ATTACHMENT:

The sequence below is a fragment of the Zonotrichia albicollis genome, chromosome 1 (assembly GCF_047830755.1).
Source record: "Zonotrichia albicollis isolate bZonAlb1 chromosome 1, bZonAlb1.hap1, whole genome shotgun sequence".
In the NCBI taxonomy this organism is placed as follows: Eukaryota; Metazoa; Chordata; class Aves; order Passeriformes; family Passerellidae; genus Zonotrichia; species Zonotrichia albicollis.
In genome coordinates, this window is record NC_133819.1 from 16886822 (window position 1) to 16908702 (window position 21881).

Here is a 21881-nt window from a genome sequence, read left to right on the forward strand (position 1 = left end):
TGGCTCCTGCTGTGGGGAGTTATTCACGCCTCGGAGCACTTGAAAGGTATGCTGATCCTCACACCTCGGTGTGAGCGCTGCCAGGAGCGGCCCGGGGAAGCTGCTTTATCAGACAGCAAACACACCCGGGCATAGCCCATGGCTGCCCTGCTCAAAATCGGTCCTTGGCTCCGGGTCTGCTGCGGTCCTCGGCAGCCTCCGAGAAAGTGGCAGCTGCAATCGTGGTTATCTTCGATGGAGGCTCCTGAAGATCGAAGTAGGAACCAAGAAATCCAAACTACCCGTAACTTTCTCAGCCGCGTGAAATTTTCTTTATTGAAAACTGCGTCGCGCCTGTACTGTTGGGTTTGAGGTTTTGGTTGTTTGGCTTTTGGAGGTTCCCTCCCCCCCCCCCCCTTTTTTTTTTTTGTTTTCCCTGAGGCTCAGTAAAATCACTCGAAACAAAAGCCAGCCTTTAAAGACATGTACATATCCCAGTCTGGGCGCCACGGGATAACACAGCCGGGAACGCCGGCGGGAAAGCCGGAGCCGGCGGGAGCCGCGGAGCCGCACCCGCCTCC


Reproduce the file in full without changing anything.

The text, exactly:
The sequence below is a fragment of the Zonotrichia albicollis genome, chromosome 1 (assembly GCF_047830755.1).
Source record: "Zonotrichia albicollis isolate bZonAlb1 chromosome 1, bZonAlb1.hap1, whole genome shotgun sequence".
In the NCBI taxonomy this organism is placed as follows: Eukaryota; Metazoa; Chordata; class Aves; order Passeriformes; family Passerellidae; genus Zonotrichia; species Zonotrichia albicollis.
In genome coordinates, this window is record NC_133819.1 from 16886822 (window position 1) to 16908702 (window position 21881).

Here is a 21881-nt window from a genome sequence, read left to right on the forward strand (position 1 = left end):
TGGCTCCTGCTGTGGGGAGTTATTCACGCCTCGGAGCACTTGAAAGGTATGCTGATCCTCACACCTCGGTGTGAGCGCTGCCAGGAGCGGCCCGGGGAAGCTGCTTTATCAGACAGCAAACACACCCGGGCATAGCCCATGGCTGCCCTGCTCAAAATCGGTCCTTGGCTCCGGGTCTGCTGCGGTCCTCGGCAGCCTCCGAGAAAGTGGCAGCTGCAATCGTGGTTATCTTCGATGGAGGCTCCTGAAGATCGAAGTAGGAACCAAGAAATCCAAACTACCCGTAACTTTCTCAGCCGCGTGAAATTTTCTTTATTGAAAACTGCGTCGCGCCTGTACTGTTGGGTTTGAGGTTTTGGTTGTTTGGCTTTTGGAGGTTCCCTCCCCCCCCCCCCCTTTTTTTTTTTTGTTTTCCCTGAGGCTCAGTAAAATCACTCGAAACAAAAGCCAGCCTTTAAAGACATGTACATATCCCAGTCTGGGCGCCACGGGATAACACAGCCGGGAACGCCGGCGGGAAAGCCGGAGCCGGCGGGAGCCGCGGAGCCGCACCCGCCTCC